Do things faster with Touchpad Gestures on your Laptop running Windows 11.
People have always been divided when it comes to choosing between a regular Mouse or a Touchpad as many of them find the Mouse relatively easier to handle and feel more precise. However, since laptops started rolling out with precision trackpads, Touchpad Gestures were introduced to the public.
Touchpad gestures are one of the most powerful tools that are also programmable according to the user’s needs. However, it is also one of the most underused tools as a large chunk of people either do not customize the gestures or are simply not aware of it.
In this guide, we are going to explore each and every aspect of gestures available on a Windows 11 PC.
Types of Gestures Supported by Windows 11
There are majorly three types of gestures supported by Windows 11 through the precision trackpads.
- Tap Gestures
- Scroll & Zoom Gestures
- Three-Finger Gestures
Tap gestures are usually always enabled on a Windows PC when a supported precision touchpad is installed, however in an unusual case when your Tap gestures are not working, or you want to enable or disable some of them according to your need, here is a way.
To enable or disable Tap Gestures on your Windows 11 Laptop, launch the ‘Settings’ app from the Start Menu.
Then, click on the ‘Bluetooth & devices’ tab present on the sidebar of the Settings window.
Then, scroll down and click on the ‘Touchpad’ option from the list.
Next, click on the ‘Taps’ tile to reveal all the gestures.
Then, click on the individual checkboxes preceding their respective options to enable or disable.
You can also select a sensitivity setting for your touchpad, to do so click on the drop-down menu situated on the far right side of the ‘Touchpad sensitivity’ tab.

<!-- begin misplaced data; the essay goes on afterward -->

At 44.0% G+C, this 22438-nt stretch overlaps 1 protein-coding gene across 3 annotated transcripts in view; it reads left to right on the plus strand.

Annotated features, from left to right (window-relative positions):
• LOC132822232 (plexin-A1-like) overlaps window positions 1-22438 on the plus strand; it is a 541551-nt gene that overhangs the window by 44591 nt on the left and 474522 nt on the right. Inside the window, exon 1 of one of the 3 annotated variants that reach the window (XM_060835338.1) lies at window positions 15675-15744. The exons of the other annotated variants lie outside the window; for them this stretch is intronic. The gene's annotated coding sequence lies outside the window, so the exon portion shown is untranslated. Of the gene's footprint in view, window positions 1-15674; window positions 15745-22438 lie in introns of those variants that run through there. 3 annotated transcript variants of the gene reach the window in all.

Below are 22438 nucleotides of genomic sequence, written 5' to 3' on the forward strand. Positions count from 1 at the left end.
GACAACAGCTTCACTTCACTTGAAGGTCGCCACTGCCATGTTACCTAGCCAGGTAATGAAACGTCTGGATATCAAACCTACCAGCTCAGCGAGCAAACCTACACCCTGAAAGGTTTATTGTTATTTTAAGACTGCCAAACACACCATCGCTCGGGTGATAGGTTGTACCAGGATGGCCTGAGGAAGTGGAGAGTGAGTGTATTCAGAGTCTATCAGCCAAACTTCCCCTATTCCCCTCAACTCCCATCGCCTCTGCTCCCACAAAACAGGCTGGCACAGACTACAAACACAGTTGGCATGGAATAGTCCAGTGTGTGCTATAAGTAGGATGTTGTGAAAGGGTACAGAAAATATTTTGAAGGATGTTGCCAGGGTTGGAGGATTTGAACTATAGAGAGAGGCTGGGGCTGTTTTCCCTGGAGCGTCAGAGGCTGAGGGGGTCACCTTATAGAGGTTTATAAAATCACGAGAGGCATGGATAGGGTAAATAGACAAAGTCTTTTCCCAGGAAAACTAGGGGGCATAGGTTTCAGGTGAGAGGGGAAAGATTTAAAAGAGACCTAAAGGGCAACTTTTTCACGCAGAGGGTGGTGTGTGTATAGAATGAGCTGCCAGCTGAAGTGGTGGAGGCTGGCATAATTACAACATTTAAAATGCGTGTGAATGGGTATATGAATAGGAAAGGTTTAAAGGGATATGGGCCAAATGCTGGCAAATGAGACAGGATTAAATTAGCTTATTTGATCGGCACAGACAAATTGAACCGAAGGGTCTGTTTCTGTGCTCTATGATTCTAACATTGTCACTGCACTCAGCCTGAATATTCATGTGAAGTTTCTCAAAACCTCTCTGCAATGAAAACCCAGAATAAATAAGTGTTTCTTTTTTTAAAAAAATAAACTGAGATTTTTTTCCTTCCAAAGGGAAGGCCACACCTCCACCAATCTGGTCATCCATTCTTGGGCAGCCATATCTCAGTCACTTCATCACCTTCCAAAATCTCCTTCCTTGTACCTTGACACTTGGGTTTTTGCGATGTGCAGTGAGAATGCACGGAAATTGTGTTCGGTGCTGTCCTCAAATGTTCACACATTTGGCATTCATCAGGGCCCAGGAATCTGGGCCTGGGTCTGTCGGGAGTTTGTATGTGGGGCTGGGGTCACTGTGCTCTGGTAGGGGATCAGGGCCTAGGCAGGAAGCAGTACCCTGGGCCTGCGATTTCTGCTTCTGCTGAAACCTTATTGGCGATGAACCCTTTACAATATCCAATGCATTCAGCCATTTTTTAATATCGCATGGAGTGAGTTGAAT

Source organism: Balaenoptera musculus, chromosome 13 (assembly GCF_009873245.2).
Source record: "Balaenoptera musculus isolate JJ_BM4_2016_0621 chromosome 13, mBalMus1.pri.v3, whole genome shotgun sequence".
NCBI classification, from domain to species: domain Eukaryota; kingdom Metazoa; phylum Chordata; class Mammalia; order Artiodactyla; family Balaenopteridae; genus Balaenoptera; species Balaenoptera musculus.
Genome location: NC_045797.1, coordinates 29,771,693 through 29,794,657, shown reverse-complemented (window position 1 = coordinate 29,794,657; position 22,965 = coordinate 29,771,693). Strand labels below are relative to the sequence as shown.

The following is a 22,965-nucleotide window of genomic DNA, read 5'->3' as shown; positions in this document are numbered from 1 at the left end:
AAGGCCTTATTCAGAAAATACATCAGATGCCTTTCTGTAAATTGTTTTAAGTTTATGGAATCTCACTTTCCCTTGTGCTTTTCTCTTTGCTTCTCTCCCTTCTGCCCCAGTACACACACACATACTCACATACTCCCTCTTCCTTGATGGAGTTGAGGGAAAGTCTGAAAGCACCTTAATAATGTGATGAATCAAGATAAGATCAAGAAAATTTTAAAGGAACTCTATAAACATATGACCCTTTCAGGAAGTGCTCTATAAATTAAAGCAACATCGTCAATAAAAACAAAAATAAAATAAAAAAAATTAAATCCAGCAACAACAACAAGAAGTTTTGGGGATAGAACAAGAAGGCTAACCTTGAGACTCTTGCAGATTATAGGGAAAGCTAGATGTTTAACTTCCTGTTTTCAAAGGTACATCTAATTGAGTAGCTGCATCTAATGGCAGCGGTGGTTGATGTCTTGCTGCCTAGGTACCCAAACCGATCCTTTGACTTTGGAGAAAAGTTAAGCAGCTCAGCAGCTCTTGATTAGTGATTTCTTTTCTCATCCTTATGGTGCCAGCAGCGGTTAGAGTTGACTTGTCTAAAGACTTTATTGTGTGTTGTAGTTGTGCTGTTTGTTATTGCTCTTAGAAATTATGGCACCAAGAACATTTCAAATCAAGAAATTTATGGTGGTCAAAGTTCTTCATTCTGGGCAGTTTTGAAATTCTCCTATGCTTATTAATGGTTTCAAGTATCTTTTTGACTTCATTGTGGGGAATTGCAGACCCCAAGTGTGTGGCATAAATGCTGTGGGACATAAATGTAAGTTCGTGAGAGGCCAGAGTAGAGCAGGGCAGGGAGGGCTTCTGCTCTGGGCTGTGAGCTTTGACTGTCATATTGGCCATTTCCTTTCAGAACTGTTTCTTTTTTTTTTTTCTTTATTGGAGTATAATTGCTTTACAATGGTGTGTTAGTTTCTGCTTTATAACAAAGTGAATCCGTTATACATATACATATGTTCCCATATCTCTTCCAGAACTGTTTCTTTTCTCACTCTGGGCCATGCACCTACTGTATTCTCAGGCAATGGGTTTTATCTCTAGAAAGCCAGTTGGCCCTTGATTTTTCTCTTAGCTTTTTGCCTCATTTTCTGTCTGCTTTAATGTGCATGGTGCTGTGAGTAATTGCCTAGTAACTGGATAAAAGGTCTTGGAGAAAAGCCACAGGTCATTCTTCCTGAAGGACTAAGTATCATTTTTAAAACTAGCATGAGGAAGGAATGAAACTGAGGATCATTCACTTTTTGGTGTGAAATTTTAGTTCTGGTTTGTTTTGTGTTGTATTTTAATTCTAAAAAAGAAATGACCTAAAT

Then, select a sensitivity option preferred by you from the overlay menu.
Note: ‘Most Sensitive’ option might misread your accidental palm touch while typing as a tap. Hence, if it’s the case with you, shift to the ‘High sensitive’ option.
Scroll & Zoom Gestures
The ‘Scroll’ gesture does exactly what it says, it helps you scroll conveniently without reaching out to the scroll bar of the specific window you want to scroll up or down. Similarly, the ‘Zoom’ gesture enables you to zoom in or out in a window by pinching or expanding using two fingers on your touchpad.
However, by default, the ‘Scroll & Zoom’ gestures are enabled and are not programmable. That being said, you can set the scrolling direction according to your preference.
To do so, click on the ‘Settings’ app icon present on the Start Menu. Alternatively, you can also press Windows+I on your keyboard to open it.
Then, click on the ‘Bluetooth & devices’ tab from the options present on the sidebar of the Settings Window.
After that, click on the ‘Touchpad’ option to enter touchpad settings.
Next, click on the ‘Scroll & zoom’ tile to reveal options.
After that, click on the drop-down menu present on the ‘Scrolling direction’ tile. Then select the suitable direction for scrolling by clicking on the option.
You can also turn off the ‘Pinch to zoom’ or ‘Drag two fingers to scroll’ option by clicking on the check boxes preceding each individual option.
Note: If you turn off the ‘Drag two fingers to scroll’ option, you will have to mandatorily use the scroll bars present on the specific window you want to scroll.
This is where Windows offers users a tad bit more customizability relative to the other two types of gestures, you can set and configure three-finger swipes and taps to do as you please.